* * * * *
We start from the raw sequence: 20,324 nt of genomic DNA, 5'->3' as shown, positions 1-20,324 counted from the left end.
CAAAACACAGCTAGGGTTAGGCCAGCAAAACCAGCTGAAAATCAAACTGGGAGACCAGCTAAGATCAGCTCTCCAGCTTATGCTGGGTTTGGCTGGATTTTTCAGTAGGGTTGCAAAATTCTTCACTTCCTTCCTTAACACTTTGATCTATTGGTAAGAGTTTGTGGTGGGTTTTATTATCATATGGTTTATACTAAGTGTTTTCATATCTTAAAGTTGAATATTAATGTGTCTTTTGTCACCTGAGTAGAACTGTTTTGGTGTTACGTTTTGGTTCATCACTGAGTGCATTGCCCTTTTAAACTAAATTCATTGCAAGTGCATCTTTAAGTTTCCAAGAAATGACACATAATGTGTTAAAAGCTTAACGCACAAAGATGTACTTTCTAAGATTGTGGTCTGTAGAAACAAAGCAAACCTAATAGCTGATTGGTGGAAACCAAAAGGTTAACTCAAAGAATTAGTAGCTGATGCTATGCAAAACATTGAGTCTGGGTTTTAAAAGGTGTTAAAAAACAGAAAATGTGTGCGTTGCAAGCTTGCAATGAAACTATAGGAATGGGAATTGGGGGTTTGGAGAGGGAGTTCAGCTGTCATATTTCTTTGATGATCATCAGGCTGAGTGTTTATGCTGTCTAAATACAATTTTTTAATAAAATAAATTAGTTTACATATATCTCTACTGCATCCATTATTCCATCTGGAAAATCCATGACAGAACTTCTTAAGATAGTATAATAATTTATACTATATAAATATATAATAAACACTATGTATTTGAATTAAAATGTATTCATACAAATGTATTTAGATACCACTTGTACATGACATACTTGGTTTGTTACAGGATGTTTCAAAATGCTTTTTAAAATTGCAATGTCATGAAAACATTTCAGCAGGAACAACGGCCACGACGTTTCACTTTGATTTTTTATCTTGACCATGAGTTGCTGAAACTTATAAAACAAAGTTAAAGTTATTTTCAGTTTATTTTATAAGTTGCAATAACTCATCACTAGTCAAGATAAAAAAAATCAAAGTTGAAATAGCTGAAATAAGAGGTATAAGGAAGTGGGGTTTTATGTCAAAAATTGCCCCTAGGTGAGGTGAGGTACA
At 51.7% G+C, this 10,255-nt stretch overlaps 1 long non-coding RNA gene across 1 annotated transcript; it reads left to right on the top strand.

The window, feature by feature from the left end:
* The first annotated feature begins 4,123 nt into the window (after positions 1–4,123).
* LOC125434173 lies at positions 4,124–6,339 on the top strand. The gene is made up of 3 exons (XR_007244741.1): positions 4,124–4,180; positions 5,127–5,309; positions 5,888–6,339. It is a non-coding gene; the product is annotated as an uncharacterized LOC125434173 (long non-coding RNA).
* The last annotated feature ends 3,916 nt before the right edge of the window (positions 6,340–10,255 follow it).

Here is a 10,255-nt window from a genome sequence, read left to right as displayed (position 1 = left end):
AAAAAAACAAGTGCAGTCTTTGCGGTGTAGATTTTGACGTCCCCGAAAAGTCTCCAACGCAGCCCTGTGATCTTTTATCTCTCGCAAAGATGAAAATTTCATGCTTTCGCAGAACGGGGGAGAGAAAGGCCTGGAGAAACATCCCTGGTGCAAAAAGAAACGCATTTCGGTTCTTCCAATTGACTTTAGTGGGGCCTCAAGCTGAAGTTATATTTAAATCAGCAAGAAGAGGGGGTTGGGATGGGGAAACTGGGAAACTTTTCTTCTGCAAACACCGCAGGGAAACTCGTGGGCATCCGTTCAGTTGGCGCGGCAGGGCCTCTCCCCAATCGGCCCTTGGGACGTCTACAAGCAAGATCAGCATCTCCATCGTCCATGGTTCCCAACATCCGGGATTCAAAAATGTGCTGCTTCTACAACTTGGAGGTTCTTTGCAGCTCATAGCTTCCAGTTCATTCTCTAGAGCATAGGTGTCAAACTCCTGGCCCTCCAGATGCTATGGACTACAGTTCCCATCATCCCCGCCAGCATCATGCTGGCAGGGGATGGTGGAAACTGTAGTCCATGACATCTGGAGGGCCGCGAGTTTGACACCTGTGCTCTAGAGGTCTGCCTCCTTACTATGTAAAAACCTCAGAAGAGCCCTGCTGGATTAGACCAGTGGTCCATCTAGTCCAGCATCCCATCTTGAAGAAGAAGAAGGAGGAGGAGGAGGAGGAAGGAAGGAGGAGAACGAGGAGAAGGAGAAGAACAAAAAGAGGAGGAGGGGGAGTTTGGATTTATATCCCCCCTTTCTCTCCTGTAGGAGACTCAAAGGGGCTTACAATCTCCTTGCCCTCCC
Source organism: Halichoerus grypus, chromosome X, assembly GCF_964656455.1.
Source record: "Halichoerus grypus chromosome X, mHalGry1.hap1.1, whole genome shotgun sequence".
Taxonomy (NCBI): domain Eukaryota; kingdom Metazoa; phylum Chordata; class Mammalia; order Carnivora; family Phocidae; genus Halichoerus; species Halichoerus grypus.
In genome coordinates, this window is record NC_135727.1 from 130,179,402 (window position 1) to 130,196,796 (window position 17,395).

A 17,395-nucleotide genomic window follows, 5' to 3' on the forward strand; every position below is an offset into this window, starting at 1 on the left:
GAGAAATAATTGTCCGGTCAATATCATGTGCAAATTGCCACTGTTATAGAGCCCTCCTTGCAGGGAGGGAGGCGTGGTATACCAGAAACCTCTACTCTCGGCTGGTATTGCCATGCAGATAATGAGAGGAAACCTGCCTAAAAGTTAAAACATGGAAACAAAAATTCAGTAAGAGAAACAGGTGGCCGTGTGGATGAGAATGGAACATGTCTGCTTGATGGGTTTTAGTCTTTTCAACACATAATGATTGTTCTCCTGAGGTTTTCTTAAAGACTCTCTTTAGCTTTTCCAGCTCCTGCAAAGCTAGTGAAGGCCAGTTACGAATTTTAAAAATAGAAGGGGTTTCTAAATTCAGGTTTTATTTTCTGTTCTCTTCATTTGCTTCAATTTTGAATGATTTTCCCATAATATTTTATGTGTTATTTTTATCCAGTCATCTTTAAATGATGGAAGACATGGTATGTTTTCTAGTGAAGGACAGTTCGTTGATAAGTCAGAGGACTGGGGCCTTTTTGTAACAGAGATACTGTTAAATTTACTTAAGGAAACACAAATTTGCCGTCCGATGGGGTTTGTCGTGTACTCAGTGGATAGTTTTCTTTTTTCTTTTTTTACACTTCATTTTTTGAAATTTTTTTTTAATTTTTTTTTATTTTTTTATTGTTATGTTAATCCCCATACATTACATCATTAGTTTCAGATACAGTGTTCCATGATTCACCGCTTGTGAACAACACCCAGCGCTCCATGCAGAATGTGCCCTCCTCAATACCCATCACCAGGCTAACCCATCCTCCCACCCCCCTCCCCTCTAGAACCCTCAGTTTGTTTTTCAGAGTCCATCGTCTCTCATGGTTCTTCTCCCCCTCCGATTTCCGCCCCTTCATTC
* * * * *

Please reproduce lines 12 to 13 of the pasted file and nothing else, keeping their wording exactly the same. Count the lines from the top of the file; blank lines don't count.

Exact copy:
Taxonomy (NCBI): domain Eukaryota; kingdom Metazoa; phylum Chordata; class Mammalia; order Carnivora; family Phocidae; genus Halichoerus; species Halichoerus grypus.
In genome coordinates, this window is record NC_135727.1 from 130,179,402 (window position 1) to 130,196,796 (window position 17,395).